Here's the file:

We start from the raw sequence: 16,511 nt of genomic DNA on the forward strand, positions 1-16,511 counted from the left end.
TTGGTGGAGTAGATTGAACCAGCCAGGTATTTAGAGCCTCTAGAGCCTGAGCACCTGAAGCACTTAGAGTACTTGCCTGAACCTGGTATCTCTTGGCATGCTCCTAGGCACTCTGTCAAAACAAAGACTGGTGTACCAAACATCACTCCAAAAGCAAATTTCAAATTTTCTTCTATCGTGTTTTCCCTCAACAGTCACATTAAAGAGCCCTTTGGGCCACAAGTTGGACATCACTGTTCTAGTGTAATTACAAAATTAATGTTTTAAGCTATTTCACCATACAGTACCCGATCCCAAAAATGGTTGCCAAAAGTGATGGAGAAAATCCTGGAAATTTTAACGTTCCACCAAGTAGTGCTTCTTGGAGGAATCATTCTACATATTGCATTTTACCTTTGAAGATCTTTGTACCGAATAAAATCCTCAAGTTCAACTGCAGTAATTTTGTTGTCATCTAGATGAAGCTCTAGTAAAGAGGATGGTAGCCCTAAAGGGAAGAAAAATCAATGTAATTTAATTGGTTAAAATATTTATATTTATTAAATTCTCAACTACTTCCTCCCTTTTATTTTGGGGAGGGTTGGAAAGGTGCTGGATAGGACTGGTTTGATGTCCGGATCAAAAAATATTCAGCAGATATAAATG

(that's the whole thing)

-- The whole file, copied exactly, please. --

We start from the raw sequence: 16,511 nt of genomic DNA on the forward strand, positions 1-16,511 counted from the left end.
TTGGTGGAGTAGATTGAACCAGCCAGGTATTTAGAGCCTCTAGAGCCTGAGCACCTGAAGCACTTAGAGTACTTGCCTGAACCTGGTATCTCTTGGCATGCTCCTAGGCACTCTGTCAAAACAAAGACTGGTGTACCAAACATCACTCCAAAAGCAAATTTCAAATTTTCTTCTATCGTGTTTTCCCTCAACAGTCACATTAAAGAGCCCTTTGGGCCACAAGTTGGACATCACTGTTCTAGTGTAATTACAAAATTAATGTTTTAAGCTATTTCACCATACAGTACCCGATCCCAAAAATGGTTGCCAAAAGTGATGGAGAAAATCCTGGAAATTTTAACGTTCCACCAAGTAGTGCTTCTTGGAGGAATCATTCTACATATTGCATTTTACCTTTGAAGATCTTTGTACCGAATAAAATCCTCAAGTTCAACTGCAGTAATTTTGTTGTCATCTAGATGAAGCTCTAGTAAAGAGGATGGTAGCCCTAAAGGGAAGAAAAATCAATGTAATTTAATTGGTTAAAATATTTATATTTATTAAATTCTCAACTACTTCCTCCCTTTTATTTTGGGGAGGGTTGGAAAGGTGCTGGATAGGACTGGTTTGATGTCCGGATCAAAAAATATTCAGCAGATATAAATG